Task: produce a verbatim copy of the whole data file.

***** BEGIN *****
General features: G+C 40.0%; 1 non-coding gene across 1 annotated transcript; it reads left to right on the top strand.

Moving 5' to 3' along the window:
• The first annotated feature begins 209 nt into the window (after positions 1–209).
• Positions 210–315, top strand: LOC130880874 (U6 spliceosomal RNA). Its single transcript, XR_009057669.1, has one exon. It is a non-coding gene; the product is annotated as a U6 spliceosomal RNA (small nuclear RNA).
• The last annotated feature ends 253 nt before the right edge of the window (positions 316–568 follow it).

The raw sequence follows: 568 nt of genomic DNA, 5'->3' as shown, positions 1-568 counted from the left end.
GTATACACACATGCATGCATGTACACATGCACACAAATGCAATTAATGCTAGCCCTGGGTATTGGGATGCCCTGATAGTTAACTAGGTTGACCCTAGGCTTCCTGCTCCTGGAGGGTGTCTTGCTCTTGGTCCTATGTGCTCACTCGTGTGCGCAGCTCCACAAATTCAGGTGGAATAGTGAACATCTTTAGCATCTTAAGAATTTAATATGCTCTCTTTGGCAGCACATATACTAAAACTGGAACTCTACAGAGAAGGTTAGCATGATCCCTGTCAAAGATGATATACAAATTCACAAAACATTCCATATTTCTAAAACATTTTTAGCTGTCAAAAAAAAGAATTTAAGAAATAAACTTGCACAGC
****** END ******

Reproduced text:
General features: G+C 40.0%; 1 non-coding gene across 1 annotated transcript; it reads left to right on the top strand.

Moving 5' to 3' along the window:
• The first annotated feature begins 209 nt into the window (after positions 1–209).
• Positions 210–315, top strand: LOC130880874 (U6 spliceosomal RNA). Its single transcript, XR_009057669.1, has one exon. It is a non-coding gene; the product is annotated as a U6 spliceosomal RNA (small nuclear RNA).
• The last annotated feature ends 253 nt before the right edge of the window (positions 316–568 follow it).

The raw sequence follows: 568 nt of genomic DNA, 5'->3' as shown, positions 1-568 counted from the left end.
GTATACACACATGCATGCATGTACACATGCACACAAATGCAATTAATGCTAGCCCTGGGTATTGGGATGCCCTGATAGTTAACTAGGTTGACCCTAGGCTTCCTGCTCCTGGAGGGTGTCTTGCTCTTGGTCCTATGTGCTCACTCGTGTGCGCAGCTCCACAAATTCAGGTGGAATAGTGAACATCTTTAGCATCTTAAGAATTTAATATGCTCTCTTTGGCAGCACATATACTAAAACTGGAACTCTACAGAGAAGGTTAGCATGATCCCTGTCAAAGATGATATACAAATTCACAAAACATTCCATATTTCTAAAACATTTTTAGCTGTCAAAAAAAAGAATTTAAGAAATAAACTTGCACAGC